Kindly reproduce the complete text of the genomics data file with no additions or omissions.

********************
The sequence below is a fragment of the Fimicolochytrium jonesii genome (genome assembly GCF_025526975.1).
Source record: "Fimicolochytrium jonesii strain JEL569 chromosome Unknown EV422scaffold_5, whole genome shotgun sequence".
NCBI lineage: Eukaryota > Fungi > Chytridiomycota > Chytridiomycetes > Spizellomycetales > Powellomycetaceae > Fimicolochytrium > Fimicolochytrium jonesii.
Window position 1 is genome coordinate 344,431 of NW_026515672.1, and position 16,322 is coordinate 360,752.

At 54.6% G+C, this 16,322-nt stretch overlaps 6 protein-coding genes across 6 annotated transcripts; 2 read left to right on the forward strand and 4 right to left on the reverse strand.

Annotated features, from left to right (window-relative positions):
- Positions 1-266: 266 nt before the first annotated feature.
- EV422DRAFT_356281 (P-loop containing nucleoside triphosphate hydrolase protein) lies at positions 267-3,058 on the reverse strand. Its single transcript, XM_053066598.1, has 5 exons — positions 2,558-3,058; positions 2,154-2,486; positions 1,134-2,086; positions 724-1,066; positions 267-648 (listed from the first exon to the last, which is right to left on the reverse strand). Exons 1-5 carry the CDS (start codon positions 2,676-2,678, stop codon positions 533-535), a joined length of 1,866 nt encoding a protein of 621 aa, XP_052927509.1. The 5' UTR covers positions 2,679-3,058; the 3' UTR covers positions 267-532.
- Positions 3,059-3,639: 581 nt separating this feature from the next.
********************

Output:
The sequence below is a fragment of the Fimicolochytrium jonesii genome (genome assembly GCF_025526975.1).
Source record: "Fimicolochytrium jonesii strain JEL569 chromosome Unknown EV422scaffold_5, whole genome shotgun sequence".
NCBI lineage: Eukaryota > Fungi > Chytridiomycota > Chytridiomycetes > Spizellomycetales > Powellomycetaceae > Fimicolochytrium > Fimicolochytrium jonesii.
Window position 1 is genome coordinate 344,431 of NW_026515672.1, and position 16,322 is coordinate 360,752.

At 54.6% G+C, this 16,322-nt stretch overlaps 6 protein-coding genes across 6 annotated transcripts; 2 read left to right on the forward strand and 4 right to left on the reverse strand.

Annotated features, from left to right (window-relative positions):
- Positions 1-266: 266 nt before the first annotated feature.
- EV422DRAFT_356281 (P-loop containing nucleoside triphosphate hydrolase protein) lies at positions 267-3,058 on the reverse strand. Its single transcript, XM_053066598.1, has 5 exons — positions 2,558-3,058; positions 2,154-2,486; positions 1,134-2,086; positions 724-1,066; positions 267-648 (listed from the first exon to the last, which is right to left on the reverse strand). Exons 1-5 carry the CDS (start codon positions 2,676-2,678, stop codon positions 533-535), a joined length of 1,866 nt encoding a protein of 621 aa, XP_052927509.1. The 5' UTR covers positions 2,679-3,058; the 3' UTR covers positions 267-532.
- Positions 3,059-3,639: 581 nt separating this feature from the next.